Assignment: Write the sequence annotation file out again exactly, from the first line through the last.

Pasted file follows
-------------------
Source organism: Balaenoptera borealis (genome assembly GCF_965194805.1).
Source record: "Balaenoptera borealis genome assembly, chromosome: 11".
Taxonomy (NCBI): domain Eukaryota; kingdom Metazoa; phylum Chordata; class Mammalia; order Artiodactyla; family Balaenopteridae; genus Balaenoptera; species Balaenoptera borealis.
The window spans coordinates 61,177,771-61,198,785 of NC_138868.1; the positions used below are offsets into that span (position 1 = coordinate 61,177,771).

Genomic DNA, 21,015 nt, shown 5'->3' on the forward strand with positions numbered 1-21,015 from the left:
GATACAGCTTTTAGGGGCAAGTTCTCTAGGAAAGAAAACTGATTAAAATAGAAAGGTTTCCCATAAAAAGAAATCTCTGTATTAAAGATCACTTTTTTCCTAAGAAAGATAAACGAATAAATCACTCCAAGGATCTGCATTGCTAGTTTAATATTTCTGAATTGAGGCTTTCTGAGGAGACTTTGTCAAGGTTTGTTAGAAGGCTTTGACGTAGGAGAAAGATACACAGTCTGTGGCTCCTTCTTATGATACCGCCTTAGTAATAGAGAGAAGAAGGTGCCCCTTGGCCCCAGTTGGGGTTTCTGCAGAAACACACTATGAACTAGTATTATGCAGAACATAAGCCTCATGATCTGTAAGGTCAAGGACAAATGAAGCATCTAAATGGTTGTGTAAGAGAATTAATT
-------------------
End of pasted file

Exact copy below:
Source organism: Balaenoptera borealis (genome assembly GCF_965194805.1).
Source record: "Balaenoptera borealis genome assembly, chromosome: 11".
Taxonomy (NCBI): domain Eukaryota; kingdom Metazoa; phylum Chordata; class Mammalia; order Artiodactyla; family Balaenopteridae; genus Balaenoptera; species Balaenoptera borealis.
The window spans coordinates 61,177,771-61,198,785 of NC_138868.1; the positions used below are offsets into that span (position 1 = coordinate 61,177,771).

Genomic DNA, 21,015 nt, shown 5'->3' on the forward strand with positions numbered 1-21,015 from the left:
GATACAGCTTTTAGGGGCAAGTTCTCTAGGAAAGAAAACTGATTAAAATAGAAAGGTTTCCCATAAAAAGAAATCTCTGTATTAAAGATCACTTTTTTCCTAAGAAAGATAAACGAATAAATCACTCCAAGGATCTGCATTGCTAGTTTAATATTTCTGAATTGAGGCTTTCTGAGGAGACTTTGTCAAGGTTTGTTAGAAGGCTTTGACGTAGGAGAAAGATACACAGTCTGTGGCTCCTTCTTATGATACCGCCTTAGTAATAGAGAGAAGAAGGTGCCCCTTGGCCCCAGTTGGGGTTTCTGCAGAAACACACTATGAACTAGTATTATGCAGAACATAAGCCTCATGATCTGTAAGGTCAAGGACAAATGAAGCATCTAAATGGTTGTGTAAGAGAATTAATT